Rural Artists and Artisans Documentation Project

Applicant and/or teacher sponsor:
William Brazill, John Rugebregt

Student Groups /Teachers/ Community Members/Partnerships Involved:
High School students (Tuesday Non-Fiction Writing class, Advanced Photography class), local artisans, NCRCN teachers, Art Center Gallery, Dan Taylor of the Willits County Historical Museum, local photographers, editors and publishers, Bread Loaf Annenberg Rural Challenge Network.

Number of students affected:
20-30

Length of project:
Two semesters, beginning Spring 1998
Spring Semester 1998 for photography and writing
Fall Semester 1998 for exhibits and publication

1. Brief description of the project:
This project will involve a collaboration between the advanced photography class and the non-fiction writing class. The students will work together to produce a high quality hard cover book that highlights the life and work of local artisans and crafts people.
The purpose will be to document this ?endangered? lifestyle and to create a current version of a similar publication, Mendocino Rust, produced in the 1980s.
Through their work, students will gain exposure to the vibrant folks who continue the artistic tradition of this area. Students will also increase their skills in writing, photography and collaborative communication project, students will learn about publishing and quality issues related to working for a larger audience.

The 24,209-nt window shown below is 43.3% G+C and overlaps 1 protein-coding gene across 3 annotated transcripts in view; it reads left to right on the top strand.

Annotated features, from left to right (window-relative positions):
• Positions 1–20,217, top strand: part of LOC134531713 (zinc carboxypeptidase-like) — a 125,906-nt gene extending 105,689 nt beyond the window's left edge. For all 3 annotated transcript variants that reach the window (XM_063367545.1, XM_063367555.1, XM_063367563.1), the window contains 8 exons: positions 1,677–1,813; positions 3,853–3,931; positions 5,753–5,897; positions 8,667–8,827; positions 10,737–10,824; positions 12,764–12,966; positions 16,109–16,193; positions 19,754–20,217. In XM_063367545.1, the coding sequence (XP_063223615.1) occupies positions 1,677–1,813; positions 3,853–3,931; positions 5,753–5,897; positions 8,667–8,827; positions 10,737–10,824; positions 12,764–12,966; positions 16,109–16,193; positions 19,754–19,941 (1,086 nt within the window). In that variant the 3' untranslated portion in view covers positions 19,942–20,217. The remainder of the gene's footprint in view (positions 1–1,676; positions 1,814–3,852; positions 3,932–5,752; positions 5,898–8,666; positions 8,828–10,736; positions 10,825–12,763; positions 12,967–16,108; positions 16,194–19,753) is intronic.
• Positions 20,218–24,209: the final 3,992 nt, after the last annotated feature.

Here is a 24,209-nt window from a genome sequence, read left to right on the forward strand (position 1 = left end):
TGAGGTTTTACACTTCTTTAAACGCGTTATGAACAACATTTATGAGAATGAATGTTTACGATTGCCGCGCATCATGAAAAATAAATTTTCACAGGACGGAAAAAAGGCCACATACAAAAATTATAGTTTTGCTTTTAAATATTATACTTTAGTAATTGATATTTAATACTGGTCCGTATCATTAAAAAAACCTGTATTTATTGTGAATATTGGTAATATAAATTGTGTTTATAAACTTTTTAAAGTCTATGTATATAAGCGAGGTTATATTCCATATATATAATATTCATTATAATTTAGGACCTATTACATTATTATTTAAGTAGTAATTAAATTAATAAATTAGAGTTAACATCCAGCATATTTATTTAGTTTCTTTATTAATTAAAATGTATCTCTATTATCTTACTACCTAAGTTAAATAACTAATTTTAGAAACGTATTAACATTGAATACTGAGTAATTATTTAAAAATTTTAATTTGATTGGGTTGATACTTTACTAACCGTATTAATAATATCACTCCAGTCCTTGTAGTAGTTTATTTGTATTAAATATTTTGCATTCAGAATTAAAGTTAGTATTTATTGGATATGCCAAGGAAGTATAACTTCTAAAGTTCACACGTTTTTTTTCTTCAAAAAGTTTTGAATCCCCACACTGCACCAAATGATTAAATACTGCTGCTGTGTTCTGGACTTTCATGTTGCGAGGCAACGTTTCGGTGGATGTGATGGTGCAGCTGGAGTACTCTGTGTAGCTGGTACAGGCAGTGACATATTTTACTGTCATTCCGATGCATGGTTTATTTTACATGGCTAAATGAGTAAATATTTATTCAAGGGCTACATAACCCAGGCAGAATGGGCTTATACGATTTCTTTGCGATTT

2. Connections
How does the project connect with our theme of people, history, and place? How does the project interact with the community?
How does the project connect with other NCRCN members/ sites?
How does the project invite student planning/student choice?

The Mendocino area has been a magnet for artists and crafts people since the founding of the Mendocino Art Center in the 1950s. The large rise in real estate values and the move toward a tourist economy has made it more difficult for people to continue to maintain the artistic lifestyle that was prevalent during the 60s-80s. There is less local visibility for people working with their hands. Involving students in documenting the creative process, products and lifestyle of the local artisans will help bring about a renewed appreciation for this way of life. By creating a high-quality publication, students will play a significant role in honoring and preserving an important human element in the area?s culture.
The publication will be offered for sale in local bookstores and profits will go to finance future student projects of this type.